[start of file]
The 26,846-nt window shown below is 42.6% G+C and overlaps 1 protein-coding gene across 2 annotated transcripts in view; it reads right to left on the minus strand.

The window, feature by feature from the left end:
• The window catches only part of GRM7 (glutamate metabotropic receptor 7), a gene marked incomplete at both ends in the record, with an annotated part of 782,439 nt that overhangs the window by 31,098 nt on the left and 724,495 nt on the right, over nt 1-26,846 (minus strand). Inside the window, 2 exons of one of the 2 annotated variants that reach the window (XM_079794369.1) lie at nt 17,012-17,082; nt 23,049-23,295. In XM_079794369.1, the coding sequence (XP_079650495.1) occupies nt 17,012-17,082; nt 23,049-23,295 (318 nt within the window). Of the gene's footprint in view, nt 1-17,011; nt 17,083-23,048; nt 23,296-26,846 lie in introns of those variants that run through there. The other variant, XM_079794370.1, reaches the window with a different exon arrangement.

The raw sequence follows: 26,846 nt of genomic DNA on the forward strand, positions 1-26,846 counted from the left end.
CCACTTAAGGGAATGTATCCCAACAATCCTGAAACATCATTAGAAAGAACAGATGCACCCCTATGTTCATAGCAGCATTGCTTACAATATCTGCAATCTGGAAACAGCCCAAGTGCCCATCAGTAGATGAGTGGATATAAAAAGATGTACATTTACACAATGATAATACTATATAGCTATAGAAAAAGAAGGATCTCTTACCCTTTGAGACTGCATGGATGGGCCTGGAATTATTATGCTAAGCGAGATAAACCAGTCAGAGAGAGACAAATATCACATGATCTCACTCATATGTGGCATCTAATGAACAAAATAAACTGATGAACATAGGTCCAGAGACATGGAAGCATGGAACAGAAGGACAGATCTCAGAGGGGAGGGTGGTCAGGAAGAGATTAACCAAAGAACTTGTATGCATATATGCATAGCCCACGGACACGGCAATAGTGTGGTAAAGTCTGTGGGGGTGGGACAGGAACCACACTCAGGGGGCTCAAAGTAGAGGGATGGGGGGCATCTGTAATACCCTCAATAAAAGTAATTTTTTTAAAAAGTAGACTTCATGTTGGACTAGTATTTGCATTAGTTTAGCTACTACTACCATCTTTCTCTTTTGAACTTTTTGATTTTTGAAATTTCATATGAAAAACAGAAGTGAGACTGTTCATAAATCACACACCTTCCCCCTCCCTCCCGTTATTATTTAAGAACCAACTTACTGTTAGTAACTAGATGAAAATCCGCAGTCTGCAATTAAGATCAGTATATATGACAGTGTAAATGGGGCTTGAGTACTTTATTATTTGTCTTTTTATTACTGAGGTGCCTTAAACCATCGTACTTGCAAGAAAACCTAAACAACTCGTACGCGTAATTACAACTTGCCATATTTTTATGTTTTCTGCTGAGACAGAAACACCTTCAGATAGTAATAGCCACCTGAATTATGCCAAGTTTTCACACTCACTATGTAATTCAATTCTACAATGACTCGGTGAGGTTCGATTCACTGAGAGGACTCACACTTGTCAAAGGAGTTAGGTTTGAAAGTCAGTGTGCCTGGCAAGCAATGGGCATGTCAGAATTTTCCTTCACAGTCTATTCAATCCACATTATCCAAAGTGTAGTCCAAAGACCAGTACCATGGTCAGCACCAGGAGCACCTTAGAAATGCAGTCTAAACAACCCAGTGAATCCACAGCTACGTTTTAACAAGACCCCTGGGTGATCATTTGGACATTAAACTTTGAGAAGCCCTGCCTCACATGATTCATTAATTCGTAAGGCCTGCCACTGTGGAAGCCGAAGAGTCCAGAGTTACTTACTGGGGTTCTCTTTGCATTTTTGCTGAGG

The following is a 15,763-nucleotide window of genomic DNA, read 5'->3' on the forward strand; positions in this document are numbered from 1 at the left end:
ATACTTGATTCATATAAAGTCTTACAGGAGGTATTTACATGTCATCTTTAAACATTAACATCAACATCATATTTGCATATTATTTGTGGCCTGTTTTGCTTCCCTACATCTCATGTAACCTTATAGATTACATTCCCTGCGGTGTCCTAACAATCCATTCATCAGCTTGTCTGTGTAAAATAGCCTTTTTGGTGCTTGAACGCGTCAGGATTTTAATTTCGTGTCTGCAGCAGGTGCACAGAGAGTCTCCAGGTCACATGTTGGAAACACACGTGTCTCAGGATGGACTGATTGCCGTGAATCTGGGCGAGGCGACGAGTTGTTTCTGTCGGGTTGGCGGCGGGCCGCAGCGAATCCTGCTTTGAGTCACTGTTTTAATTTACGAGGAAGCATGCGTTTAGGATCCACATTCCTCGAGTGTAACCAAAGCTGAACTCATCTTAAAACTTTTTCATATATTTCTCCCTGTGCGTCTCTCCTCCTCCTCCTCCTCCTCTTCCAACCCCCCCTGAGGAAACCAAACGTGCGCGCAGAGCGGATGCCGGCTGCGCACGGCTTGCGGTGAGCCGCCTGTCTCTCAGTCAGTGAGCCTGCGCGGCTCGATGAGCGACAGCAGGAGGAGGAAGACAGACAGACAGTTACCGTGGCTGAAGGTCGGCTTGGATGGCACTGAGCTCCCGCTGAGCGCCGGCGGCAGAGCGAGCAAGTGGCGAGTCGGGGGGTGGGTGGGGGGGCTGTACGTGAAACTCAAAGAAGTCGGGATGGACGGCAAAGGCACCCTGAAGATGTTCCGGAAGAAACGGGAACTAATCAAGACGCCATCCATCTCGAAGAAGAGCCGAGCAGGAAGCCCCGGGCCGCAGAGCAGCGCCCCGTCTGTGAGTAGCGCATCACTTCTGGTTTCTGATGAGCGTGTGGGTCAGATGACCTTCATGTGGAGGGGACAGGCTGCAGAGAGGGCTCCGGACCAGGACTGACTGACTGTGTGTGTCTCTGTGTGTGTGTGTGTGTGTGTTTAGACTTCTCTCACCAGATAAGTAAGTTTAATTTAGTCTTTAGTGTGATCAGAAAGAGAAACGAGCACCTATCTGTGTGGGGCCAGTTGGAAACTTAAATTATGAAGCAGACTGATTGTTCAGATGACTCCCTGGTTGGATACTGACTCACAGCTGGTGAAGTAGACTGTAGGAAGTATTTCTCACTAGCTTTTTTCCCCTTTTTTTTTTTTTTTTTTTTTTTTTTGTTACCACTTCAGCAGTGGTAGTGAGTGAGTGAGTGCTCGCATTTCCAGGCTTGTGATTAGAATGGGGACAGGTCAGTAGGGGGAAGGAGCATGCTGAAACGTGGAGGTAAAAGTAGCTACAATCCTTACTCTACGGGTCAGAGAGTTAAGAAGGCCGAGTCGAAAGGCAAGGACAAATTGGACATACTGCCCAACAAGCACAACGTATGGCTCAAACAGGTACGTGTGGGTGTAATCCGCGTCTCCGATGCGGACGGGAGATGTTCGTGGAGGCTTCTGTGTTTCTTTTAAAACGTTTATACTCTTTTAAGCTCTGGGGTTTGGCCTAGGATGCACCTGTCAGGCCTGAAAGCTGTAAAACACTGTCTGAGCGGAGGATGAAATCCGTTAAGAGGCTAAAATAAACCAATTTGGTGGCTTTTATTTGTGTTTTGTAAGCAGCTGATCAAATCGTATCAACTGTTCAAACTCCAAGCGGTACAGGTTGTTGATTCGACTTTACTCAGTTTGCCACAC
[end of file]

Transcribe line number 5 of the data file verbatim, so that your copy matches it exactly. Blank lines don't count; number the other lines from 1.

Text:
CCACTTAAGGGAATGTATCCCAACAATCCTGAAACATCATTAGAAAGAACAGATGCACCCCTATGTTCATAGCAGCATTGCTTACAATATCTGCAATCTGGAAACAGCCCAAGTGCCCATCAGTAGATGAGTGGATATAAAAAGATGTACATTTACACAATGATAATACTATATAGCTATAGAAAAAGAAGGATCTCTTACCCTTTGAGACTGCATGGATGGGCCTGGAATTATTATGCTAAGCGAGATAAACCAGTCAGAGAGAGACAAATATCACATGATCTCACTCATATGTGGCATCTAATGAACAAAATAAACTGATGAACATAGGTCCAGAGACATGGAAGCATGGAACAGAAGGACAGATCTCAGAGGGGAGGGTGGTCAGGAAGAGATTAACCAAAGAACTTGTATGCATATATGCATAGCCCACGGACACGGCAATAGTGTGGTAAAGTCTGTGGGGGTGGGACAGGAACCACACTCAGGGGGCTCAAAGTAGAGGGATGGGGGGCATCTGTAATACCCTCAATAAAAGTAATTTTTTTAAAAAGTAGACTTCATGTTGGACTAGTATTTGCATTAGTTTAGCTACTACTACCATCTTTCTCTTTTGAACTTTTTGATTTTTGAAATTTCATATGAAAAACAGAAGTGAGACTGTTCATAAATCACACACCTTCCCCCTCCCTCCCGTTATTATTTAAGAACCAACTTACTGTTAGTAACTAGATGAAAATCCGCAGTCTGCAATTAAGATCAGTATATATGACAGTGTAAATGGGGCTTGAGTACTTTATTATTTGTCTTTTTATTACTGAGGTGCCTTAAACCATCGTACTTGCAAGAAAACCTAAACAACTCGTACGCGTAATTACAACTTGCCATATTTTTATGTTTTCTGCTGAGACAGAAACACCTTCAGATAGTAATAGCCACCTGAATTATGCCAAGTTTTCACACTCACTATGTAATTCAATTCTACAATGACTCGGTGAGGTTCGATTCACTGAGAGGACTCACACTTGTCAAAGGAGTTAGGTTTGAAAGTCAGTGTGCCTGGCAAGCAATGGGCATGTCAGAATTTTCCTTCACAGTCTATTCAATCCACATTATCCAAAGTGTAGTCCAAAGACCAGTACCATGGTCAGCACCAGGAGCACCTTAGAAATGCAGTCTAAACAACCCAGTGAATCCACAGCTACGTTTTAACAAGACCCCTGGGTGATCATTTGGACATTAAACTTTGAGAAGCCCTGCCTCACATGATTCATTAATTCGTAAGGCCTGCCACTGTGGAAGCCGAAGAGTCCAGAGTTACTTACTGGGGTTCTCTTTGCATTTTTGCTGAGG